Amaya Space is a nanosatellite manufacturing and space mission services company based in Cape Town, South Africa. Founded in 2018, the company is a spin-off from the satellite programme of the Cape Peninsula University of Technology (CPUT).
The NewSpace startup is led by Siyabonga Copiso, who is the outfit’s first CEO. Siyabonga is assisted by Dr Thandi Mgwebi (the Chairwoman). Mr Lee Annemalai, Prof Robert van Zyl and Mr Louw Barnardt are Directors of the Board.
In a recent conversation, Siyabonga Copiso and Prof Robert van Zyl discussed the Newspace company and the space programme at CPUT with Space in Africa.
The influence of university research on industrial innovation and entrepreneurship on a global scale cannot be overemphasised, especially in advanced technology fields such as space science and technology. One of the foremost examples includes the United Kingdom’s University of Surrey that led the global small satellite supplier market through its spinoff company, Surrey Satellite Technology Limited. Airbus Defence and Space later acquired Surrey Satellite Technology, marking a landmark deal for university communities around the world.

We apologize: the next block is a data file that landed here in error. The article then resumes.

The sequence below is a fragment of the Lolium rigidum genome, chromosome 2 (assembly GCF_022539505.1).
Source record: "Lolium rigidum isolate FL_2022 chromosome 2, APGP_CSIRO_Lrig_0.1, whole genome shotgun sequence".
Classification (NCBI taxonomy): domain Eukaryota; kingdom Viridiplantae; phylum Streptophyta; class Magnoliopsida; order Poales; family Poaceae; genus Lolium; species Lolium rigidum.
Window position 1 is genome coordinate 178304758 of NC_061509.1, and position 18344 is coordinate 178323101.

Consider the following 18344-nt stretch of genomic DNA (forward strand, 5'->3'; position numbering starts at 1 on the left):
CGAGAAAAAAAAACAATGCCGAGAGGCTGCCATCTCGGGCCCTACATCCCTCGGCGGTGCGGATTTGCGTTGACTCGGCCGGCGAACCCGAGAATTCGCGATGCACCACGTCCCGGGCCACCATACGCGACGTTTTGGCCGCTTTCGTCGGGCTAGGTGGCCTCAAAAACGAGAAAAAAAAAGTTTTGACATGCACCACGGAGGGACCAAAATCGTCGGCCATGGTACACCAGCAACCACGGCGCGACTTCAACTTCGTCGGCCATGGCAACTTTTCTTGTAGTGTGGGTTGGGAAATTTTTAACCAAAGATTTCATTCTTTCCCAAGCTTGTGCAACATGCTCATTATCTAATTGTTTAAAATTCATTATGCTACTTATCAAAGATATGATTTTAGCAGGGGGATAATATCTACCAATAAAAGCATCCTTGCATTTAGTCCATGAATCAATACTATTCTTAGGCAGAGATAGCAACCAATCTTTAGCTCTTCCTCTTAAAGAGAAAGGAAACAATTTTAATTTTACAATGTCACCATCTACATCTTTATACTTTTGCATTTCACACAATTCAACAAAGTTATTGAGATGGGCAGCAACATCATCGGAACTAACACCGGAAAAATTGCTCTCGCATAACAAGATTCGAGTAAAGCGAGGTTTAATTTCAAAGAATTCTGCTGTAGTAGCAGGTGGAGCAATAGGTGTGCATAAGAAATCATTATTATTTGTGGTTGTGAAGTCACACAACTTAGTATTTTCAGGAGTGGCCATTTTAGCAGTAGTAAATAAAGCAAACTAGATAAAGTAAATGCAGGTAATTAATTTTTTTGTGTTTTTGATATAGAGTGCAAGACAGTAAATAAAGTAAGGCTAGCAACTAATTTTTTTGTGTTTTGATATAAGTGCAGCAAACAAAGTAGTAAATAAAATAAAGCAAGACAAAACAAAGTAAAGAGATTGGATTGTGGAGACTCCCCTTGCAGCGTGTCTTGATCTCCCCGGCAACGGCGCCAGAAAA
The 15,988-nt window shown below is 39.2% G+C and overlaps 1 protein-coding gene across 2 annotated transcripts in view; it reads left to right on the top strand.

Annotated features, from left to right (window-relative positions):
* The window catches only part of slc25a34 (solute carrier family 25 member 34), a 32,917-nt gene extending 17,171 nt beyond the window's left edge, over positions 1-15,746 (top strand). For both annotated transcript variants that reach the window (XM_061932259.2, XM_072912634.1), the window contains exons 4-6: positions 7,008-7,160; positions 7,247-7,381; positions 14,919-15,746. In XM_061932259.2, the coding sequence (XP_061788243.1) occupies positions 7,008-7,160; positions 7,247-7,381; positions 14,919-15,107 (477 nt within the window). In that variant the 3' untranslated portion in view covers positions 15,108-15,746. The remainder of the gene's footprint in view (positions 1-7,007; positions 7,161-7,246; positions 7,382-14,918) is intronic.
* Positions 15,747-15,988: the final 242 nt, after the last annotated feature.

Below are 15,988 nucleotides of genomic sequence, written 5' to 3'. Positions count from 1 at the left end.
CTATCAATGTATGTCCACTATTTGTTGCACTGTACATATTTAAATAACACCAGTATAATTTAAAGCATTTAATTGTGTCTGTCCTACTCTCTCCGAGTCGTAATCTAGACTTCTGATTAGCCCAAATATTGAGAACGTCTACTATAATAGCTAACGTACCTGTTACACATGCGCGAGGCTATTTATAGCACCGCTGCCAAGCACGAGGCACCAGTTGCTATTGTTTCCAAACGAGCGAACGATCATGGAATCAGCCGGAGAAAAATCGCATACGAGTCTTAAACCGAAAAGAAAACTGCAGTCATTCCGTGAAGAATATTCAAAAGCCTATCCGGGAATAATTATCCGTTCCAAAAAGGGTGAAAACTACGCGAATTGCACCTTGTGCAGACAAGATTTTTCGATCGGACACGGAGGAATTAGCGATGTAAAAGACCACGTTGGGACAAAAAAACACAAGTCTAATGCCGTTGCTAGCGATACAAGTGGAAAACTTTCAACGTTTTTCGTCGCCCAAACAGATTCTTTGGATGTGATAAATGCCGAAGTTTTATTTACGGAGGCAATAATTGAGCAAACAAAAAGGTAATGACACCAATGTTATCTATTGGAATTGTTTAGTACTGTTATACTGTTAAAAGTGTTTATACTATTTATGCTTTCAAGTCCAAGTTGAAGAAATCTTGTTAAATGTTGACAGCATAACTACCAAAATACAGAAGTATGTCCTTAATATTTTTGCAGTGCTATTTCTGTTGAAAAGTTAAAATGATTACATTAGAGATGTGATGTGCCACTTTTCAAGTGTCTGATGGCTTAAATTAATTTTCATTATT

Similarly, South Africa’s Stellenbosch University laid the foundation for the country’s burgeoning commercial space industry. Stellenbosch University spun out the defunct SunSpace Limited – South Africa’s first commercial manufacturer of small satellites – which was later incorporated by the South African government to form the state-owned Denel Spaceteq.
CPUT is currently leading academic research and industrial innovation in the development and commercialisation of nanosatellites in South Africa. The university hosts the F’SATI (French South African Institute of Technology), a research collaboration between Paris ile-de-France Chamber of Commerce and Industry, its Engineering School (ESIEE Paris), CPUT and the Université de Paris- Est Créteil (UPEC). F’SATI was established at CPUT in 2008 as the second node of the research collaboration in South Africa, with a focus on space science and technology.